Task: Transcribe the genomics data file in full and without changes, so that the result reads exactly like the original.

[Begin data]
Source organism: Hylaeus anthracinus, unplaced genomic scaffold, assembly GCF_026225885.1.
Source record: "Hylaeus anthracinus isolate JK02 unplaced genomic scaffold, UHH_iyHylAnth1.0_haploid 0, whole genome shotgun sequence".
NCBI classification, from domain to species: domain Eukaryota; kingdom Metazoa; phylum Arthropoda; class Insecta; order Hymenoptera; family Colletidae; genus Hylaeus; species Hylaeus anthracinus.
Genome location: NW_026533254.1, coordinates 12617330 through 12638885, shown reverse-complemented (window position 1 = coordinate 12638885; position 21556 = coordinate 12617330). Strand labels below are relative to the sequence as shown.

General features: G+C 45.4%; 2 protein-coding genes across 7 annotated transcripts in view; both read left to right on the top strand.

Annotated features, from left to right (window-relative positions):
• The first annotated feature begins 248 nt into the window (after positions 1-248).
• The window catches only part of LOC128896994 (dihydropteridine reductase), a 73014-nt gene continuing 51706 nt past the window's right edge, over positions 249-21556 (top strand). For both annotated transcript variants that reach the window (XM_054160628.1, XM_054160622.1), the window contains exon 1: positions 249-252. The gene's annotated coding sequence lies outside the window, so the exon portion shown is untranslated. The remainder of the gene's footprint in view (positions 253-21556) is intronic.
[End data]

Source organism: Hylaeus anthracinus, unplaced genomic scaffold, assembly GCF_026225885.1.
Source record: "Hylaeus anthracinus isolate JK02 unplaced genomic scaffold, UHH_iyHylAnth1.0_haploid 0, whole genome shotgun sequence".
NCBI classification, from domain to species: domain Eukaryota; kingdom Metazoa; phylum Arthropoda; class Insecta; order Hymenoptera; family Colletidae; genus Hylaeus; species Hylaeus anthracinus.
Genome location: NW_026533254.1, coordinates 12617330 through 12638885, shown reverse-complemented (window position 1 = coordinate 12638885; position 21556 = coordinate 12617330). Strand labels below are relative to the sequence as shown.

General features: G+C 45.4%; 2 protein-coding genes across 7 annotated transcripts in view; both read left to right on the top strand.

Annotated features, from left to right (window-relative positions):
• The first annotated feature begins 248 nt into the window (after positions 1-248).
• The window catches only part of LOC128896994 (dihydropteridine reductase), a 73014-nt gene continuing 51706 nt past the window's right edge, over positions 249-21556 (top strand). For both annotated transcript variants that reach the window (XM_054160628.1, XM_054160622.1), the window contains exon 1: positions 249-252. The gene's annotated coding sequence lies outside the window, so the exon portion shown is untranslated. The remainder of the gene's footprint in view (positions 253-21556) is intronic.